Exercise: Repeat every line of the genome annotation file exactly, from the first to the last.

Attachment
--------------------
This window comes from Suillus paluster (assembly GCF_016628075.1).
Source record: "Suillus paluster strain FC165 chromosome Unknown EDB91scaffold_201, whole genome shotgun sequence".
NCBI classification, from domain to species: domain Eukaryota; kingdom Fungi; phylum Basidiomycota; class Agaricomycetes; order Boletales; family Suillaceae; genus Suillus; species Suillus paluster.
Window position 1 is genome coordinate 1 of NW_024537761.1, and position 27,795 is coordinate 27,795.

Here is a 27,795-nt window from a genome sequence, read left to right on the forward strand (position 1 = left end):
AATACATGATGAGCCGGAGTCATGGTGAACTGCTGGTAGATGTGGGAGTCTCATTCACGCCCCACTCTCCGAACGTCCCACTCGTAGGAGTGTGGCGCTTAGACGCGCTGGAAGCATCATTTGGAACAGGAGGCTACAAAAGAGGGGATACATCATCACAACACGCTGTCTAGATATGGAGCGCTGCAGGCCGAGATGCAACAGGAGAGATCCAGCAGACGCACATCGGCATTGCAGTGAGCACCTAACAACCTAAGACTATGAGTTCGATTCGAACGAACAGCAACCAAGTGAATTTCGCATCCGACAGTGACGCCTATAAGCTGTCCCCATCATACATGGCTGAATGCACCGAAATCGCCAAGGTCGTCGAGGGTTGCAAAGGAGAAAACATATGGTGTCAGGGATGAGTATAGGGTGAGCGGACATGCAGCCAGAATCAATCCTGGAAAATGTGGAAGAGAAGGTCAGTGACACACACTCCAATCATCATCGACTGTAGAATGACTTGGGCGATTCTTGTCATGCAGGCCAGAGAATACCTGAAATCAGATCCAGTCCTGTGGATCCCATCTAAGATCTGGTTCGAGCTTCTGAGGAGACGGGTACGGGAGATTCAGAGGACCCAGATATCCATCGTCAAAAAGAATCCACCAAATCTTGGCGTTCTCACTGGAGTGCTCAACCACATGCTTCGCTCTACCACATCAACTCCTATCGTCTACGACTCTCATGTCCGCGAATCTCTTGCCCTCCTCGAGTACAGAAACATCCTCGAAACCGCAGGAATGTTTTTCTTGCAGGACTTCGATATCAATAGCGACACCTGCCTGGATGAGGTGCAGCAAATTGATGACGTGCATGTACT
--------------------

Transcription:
This window comes from Suillus paluster (assembly GCF_016628075.1).
Source record: "Suillus paluster strain FC165 chromosome Unknown EDB91scaffold_201, whole genome shotgun sequence".
NCBI classification, from domain to species: domain Eukaryota; kingdom Fungi; phylum Basidiomycota; class Agaricomycetes; order Boletales; family Suillaceae; genus Suillus; species Suillus paluster.
Window position 1 is genome coordinate 1 of NW_024537761.1, and position 27,795 is coordinate 27,795.

Here is a 27,795-nt window from a genome sequence, read left to right on the forward strand (position 1 = left end):
AATACATGATGAGCCGGAGTCATGGTGAACTGCTGGTAGATGTGGGAGTCTCATTCACGCCCCACTCTCCGAACGTCCCACTCGTAGGAGTGTGGCGCTTAGACGCGCTGGAAGCATCATTTGGAACAGGAGGCTACAAAAGAGGGGATACATCATCACAACACGCTGTCTAGATATGGAGCGCTGCAGGCCGAGATGCAACAGGAGAGATCCAGCAGACGCACATCGGCATTGCAGTGAGCACCTAACAACCTAAGACTATGAGTTCGATTCGAACGAACAGCAACCAAGTGAATTTCGCATCCGACAGTGACGCCTATAAGCTGTCCCCATCATACATGGCTGAATGCACCGAAATCGCCAAGGTCGTCGAGGGTTGCAAAGGAGAAAACATATGGTGTCAGGGATGAGTATAGGGTGAGCGGACATGCAGCCAGAATCAATCCTGGAAAATGTGGAAGAGAAGGTCAGTGACACACACTCCAATCATCATCGACTGTAGAATGACTTGGGCGATTCTTGTCATGCAGGCCAGAGAATACCTGAAATCAGATCCAGTCCTGTGGATCCCATCTAAGATCTGGTTCGAGCTTCTGAGGAGACGGGTACGGGAGATTCAGAGGACCCAGATATCCATCGTCAAAAAGAATCCACCAAATCTTGGCGTTCTCACTGGAGTGCTCAACCACATGCTTCGCTCTACCACATCAACTCCTATCGTCTACGACTCTCATGTCCGCGAATCTCTTGCCCTCCTCGAGTACAGAAACATCCTCGAAACCGCAGGAATGTTTTTCTTGCAGGACTTCGATATCAATAGCGACACCTGCCTGGATGAGGTGCAGCAAATTGATGACGTGCATGTACT